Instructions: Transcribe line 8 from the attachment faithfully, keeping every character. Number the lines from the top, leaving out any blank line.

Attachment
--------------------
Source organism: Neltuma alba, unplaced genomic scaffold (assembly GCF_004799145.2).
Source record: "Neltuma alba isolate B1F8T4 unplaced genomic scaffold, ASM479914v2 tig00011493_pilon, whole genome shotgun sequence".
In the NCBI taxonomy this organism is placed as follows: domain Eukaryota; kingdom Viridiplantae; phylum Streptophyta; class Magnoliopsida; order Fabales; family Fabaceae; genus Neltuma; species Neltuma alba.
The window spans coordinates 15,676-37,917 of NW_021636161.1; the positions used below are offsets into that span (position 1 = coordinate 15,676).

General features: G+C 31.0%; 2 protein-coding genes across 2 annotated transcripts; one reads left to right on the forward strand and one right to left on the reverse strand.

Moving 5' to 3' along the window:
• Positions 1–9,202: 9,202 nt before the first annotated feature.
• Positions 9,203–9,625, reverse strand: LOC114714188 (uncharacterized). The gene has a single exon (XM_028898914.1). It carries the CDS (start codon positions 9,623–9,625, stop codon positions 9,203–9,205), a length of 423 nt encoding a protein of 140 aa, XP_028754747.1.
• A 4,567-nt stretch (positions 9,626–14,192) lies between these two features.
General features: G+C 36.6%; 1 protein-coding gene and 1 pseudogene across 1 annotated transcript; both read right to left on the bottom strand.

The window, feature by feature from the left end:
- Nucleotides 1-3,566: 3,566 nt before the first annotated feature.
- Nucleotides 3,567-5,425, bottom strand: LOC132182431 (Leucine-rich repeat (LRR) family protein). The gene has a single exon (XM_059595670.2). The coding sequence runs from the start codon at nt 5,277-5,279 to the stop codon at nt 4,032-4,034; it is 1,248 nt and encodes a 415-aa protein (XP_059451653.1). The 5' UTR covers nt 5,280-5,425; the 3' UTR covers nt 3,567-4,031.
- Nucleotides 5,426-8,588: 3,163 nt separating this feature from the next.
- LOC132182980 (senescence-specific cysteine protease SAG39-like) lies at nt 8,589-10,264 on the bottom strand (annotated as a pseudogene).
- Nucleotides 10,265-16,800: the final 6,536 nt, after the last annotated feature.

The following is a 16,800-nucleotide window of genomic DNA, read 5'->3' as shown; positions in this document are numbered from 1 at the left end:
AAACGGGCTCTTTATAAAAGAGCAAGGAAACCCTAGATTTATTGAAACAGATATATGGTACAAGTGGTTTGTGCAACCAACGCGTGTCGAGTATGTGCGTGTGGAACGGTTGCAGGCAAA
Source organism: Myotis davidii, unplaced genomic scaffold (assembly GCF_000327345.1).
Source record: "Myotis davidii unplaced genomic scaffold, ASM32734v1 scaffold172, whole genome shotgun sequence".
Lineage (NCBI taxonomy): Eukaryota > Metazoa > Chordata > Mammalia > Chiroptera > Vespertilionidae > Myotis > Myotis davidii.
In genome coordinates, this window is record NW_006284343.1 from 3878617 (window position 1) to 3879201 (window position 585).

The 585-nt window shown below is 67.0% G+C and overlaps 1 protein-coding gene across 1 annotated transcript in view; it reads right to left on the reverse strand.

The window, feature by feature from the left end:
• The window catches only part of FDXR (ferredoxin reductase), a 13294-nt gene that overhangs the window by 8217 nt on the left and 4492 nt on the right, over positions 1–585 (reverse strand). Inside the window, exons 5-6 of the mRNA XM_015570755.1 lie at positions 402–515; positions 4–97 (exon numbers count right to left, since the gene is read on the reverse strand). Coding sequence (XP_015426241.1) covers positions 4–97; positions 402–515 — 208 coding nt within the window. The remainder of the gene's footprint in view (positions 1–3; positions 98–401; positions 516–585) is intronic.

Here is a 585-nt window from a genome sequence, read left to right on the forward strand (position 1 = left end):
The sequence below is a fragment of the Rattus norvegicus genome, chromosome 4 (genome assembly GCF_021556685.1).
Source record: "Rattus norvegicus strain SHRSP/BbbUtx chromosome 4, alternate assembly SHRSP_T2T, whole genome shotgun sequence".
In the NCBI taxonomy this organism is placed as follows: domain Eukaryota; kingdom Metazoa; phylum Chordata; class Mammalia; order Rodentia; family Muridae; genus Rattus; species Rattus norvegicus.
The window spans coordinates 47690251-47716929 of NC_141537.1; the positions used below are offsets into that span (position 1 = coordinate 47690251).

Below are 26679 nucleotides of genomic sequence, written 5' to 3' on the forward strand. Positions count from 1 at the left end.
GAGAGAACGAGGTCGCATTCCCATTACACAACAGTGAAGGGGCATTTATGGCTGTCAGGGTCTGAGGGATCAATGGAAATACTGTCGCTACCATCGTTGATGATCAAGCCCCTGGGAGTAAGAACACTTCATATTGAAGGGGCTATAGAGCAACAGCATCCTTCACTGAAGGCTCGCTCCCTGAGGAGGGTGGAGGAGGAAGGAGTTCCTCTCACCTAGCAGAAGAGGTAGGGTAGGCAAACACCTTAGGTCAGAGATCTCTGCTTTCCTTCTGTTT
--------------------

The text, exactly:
• Positions 9,203–9,625, reverse strand: LOC114714188 (uncharacterized). The gene has a single exon (XM_028898914.1). It carries the CDS (start codon positions 9,623–9,625, stop codon positions 9,203–9,205), a length of 423 nt encoding a protein of 140 aa, XP_028754747.1.